For years cholesterol has been portrayed as the villain when it comes to heart disease, but it turns out it might have been in the wrong time place at the wrong time; thus inheriting all the blame. In order to understand why cholesterol got caught up in the heart disease mess, let’s first take a look at what cholesterol is and what roles it plays in the body.
Cholesterol is a waxy, fat-like substance that is present in every cell of the body. Our bodies need cholesterol to synthesize hormones, vitamin D, protect the cells, and make bile acids to digest foods. Simply put, we need cholesterol in order to function optimally.
Cholesterol transport in the body
In order for cholesterol to be delivered where it is needed in the body, it travels in small packages called lipoproteins. The two most known lipoproteins are high-density lipoprotein (HDL) and low-density lipoprotein (LDL), otherwise known as “good” and “bad” cholesterol, respectively (1).
What differentiates these two lipoproteins is that HDL is responsible for reverse cholesterol transport, meaning it carries cholesterol back to the liver for elimination, particularly the type that likes to hang around in the arteries. On the other had, LDL is responsible for carrying cholesterol where it is needed in the body. Nevertheless, it may spill some cholesterol in the arteries along the way depending on how much it’s carrying and/or in response to inflammation; thus creating a buildup of cholesterol and possibly leading to arterial obstruction and subsequently: heart disease.
But what’s important to consider is that not all cholesterol is created equal.
Particle size and number
The number and size of the particles matter. Think about the many ways in which you could make up a dollar using coins. You can do it with 4 quarters, 10 dimes, 20 nickels or 100 pennies, among many other ways. The smaller the particle (think pennies) and the higher the number, the more likely they are to get stuck in the arterial wall. In fact, a 5% smaller LDL diameter is linked to a 50% increase in the rate of uptake by the arterial wall.
But what causes these particles to become smaller in the first place?
If you guessed oxidative stress (free radicals) and inflammation, you are correct. The oxidized LDL promotes inflammation as macrophages (immune cells) engulf them in an attempt to control the situation, but instead end up creating even more inflammation.
So it would seem that addressing the free radical load and the inflammatory cascade would be a better approach than simply trying to lower cholesterol with prescription drugs, right?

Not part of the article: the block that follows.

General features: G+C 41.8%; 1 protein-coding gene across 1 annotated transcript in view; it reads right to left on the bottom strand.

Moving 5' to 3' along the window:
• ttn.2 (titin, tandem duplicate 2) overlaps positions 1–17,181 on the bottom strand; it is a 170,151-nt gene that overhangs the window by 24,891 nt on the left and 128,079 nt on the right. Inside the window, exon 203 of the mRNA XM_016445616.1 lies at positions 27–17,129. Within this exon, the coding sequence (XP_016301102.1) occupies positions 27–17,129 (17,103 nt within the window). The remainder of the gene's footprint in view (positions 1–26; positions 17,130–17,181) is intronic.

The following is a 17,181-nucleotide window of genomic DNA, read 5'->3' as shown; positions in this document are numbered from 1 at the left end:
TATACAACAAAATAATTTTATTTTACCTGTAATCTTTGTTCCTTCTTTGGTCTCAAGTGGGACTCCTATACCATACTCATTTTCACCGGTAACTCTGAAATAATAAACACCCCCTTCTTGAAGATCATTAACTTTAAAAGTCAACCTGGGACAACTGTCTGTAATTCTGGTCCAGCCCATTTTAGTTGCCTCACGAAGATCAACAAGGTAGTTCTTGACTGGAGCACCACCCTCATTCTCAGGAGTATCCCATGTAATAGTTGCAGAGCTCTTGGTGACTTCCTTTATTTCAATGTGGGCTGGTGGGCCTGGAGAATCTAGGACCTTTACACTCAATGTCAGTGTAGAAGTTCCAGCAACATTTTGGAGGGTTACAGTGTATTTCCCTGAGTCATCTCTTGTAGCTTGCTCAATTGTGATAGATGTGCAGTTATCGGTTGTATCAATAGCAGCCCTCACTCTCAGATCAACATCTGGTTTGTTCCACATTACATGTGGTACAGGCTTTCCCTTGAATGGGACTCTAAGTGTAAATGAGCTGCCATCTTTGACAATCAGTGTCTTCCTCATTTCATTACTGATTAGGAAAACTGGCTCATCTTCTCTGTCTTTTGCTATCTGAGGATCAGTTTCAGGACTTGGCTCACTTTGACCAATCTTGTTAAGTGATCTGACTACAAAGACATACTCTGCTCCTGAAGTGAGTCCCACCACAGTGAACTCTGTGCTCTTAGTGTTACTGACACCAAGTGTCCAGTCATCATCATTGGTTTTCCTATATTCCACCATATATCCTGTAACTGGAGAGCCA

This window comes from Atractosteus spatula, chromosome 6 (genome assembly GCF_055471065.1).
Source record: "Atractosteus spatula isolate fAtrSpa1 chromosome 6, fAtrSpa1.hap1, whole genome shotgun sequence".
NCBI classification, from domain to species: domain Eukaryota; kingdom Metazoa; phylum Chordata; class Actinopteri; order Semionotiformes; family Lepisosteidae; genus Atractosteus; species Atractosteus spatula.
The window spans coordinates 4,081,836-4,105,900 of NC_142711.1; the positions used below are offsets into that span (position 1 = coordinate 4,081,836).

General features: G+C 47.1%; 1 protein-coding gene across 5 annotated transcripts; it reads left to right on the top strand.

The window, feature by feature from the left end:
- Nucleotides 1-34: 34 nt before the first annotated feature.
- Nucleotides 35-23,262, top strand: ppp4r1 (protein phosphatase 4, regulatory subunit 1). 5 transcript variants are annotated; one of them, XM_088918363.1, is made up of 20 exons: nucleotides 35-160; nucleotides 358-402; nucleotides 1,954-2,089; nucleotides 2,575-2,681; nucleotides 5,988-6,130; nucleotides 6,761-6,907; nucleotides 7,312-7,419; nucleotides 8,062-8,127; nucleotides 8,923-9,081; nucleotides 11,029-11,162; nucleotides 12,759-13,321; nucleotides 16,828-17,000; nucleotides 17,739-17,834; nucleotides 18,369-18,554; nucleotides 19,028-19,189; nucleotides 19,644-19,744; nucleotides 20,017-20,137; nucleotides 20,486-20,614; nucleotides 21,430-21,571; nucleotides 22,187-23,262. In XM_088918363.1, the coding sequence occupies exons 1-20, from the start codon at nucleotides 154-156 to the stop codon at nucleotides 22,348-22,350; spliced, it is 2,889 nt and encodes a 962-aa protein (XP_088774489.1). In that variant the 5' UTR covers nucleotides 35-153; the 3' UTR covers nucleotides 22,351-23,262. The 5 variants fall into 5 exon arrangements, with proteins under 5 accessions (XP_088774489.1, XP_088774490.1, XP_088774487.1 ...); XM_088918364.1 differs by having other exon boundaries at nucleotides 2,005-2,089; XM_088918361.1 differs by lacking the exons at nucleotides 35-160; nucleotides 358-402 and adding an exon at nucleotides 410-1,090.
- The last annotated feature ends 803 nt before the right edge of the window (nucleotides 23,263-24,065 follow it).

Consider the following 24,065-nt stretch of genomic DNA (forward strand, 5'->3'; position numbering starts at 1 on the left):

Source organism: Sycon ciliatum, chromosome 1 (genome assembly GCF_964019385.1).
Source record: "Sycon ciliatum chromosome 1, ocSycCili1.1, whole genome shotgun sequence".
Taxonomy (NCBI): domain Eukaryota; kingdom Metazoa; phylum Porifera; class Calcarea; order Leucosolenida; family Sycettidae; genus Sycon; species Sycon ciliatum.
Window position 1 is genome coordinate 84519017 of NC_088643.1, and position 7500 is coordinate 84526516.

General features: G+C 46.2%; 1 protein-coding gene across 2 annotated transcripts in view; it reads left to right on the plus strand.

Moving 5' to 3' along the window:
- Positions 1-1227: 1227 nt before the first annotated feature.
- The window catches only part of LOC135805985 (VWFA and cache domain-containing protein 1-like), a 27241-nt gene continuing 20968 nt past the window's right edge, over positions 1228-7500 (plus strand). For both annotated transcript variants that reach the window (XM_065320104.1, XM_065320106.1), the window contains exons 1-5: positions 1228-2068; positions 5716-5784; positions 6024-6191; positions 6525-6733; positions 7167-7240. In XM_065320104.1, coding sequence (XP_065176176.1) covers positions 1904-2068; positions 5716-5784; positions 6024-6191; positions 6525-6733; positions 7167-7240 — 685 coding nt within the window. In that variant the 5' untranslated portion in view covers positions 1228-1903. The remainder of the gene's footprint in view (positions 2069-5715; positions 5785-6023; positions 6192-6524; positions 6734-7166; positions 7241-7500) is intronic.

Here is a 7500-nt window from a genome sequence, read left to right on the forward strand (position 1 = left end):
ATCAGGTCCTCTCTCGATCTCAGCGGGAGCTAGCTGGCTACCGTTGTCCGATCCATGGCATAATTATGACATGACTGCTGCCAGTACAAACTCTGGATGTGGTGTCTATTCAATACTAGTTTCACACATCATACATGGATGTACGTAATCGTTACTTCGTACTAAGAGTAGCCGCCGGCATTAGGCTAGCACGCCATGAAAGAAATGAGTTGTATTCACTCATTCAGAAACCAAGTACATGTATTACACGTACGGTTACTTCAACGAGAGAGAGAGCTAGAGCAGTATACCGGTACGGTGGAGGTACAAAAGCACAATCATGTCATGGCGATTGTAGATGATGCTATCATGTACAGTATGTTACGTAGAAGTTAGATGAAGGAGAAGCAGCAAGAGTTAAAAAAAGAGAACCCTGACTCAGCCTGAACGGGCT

Statins are among the most commonly prescribed drugs in the United States, yet heart disease remains the number 1 killer. Why would that be?
Statins do lower cholesterol by blocking the enzyme HMG-CoA reductase, which controls cholesterol synthesis in the liver. What they don’t do is address the cause of the elevated and/or oxidized cholesterol and inflammation, which we know to be the true culprit. Another thing they don’t do is help as many people as it’s often claimed.
In fact, it could be argued that statins usefulness has been greatly inflated.
One report published on the Expert Review of Clinical Pharmacology argued that statin research arrives at its impressive success rate numbers by using a statistical tool called relative risk reduction (RRR) that amplifies the beneficial effects of statins while minimizing the adverse effects (2). By using this tool, statins effectiveness translates to 30-50% benefit, whereas if you look at the absolute risk it would be more like 1%.
This means that 1 in 100 individuals would need to be treated in order to avoid cardiovascular events.
Another helpful way to assess statins effectiveness is by differentiating primary prevention from secondary prevention. Primary prevention aims to avert any cardiovascular event in otherwise healthy individuals, while secondary prevention aims to reduce the risk of a cardiovascular event in individuals with known heart disease.
For those who were prescribed statins as means of primary prevention, 98% saw no benefit; 0% were helped by being saved from death; 1.6% were helped by preventing a heart attack; and 0.4% were helped by preventing a stroke. Conversely, the usefulness of statins for secondary prevention increases only slightly: 96% saw no benefit; 1.2% were helped by being saved from death; 2.6% were helped by preventing a repeat heart attack; and 0.8% were helped by preventing a stroke (3).
In other words, if you’ve never had a cardiovascular event you have a 98% chance of NOT getting any benefits at all from taking a statin. Talk about putting things into perspective.
Last but certainly not least, statins are associated with a few mild side effects ranging from headaches, diarrhea, constipation and fatigue to more serious side effects including muscle pain, cramping and muscle damage, increased risk of diabetes, decreased antioxidant status (lower CoQ10 levels), cognitive decline, neuropathies and sexual dysfunction (4, 5, 6, 7).
So after looking at the “benefits” numbers above in conjunction with statins’ potential side effects, I pose the question – is it worth it?
Cholesterol is not the enemy and statins are not The Avengers. It is far more complex than that. In order to truly foster cardiovascular health and prevent heart-related events, a healthy lifestyle including diet, exercise and stress management (and natural supplementation when needed) can provide far better results than cholesterol reduction alone – and with a few side-benefits.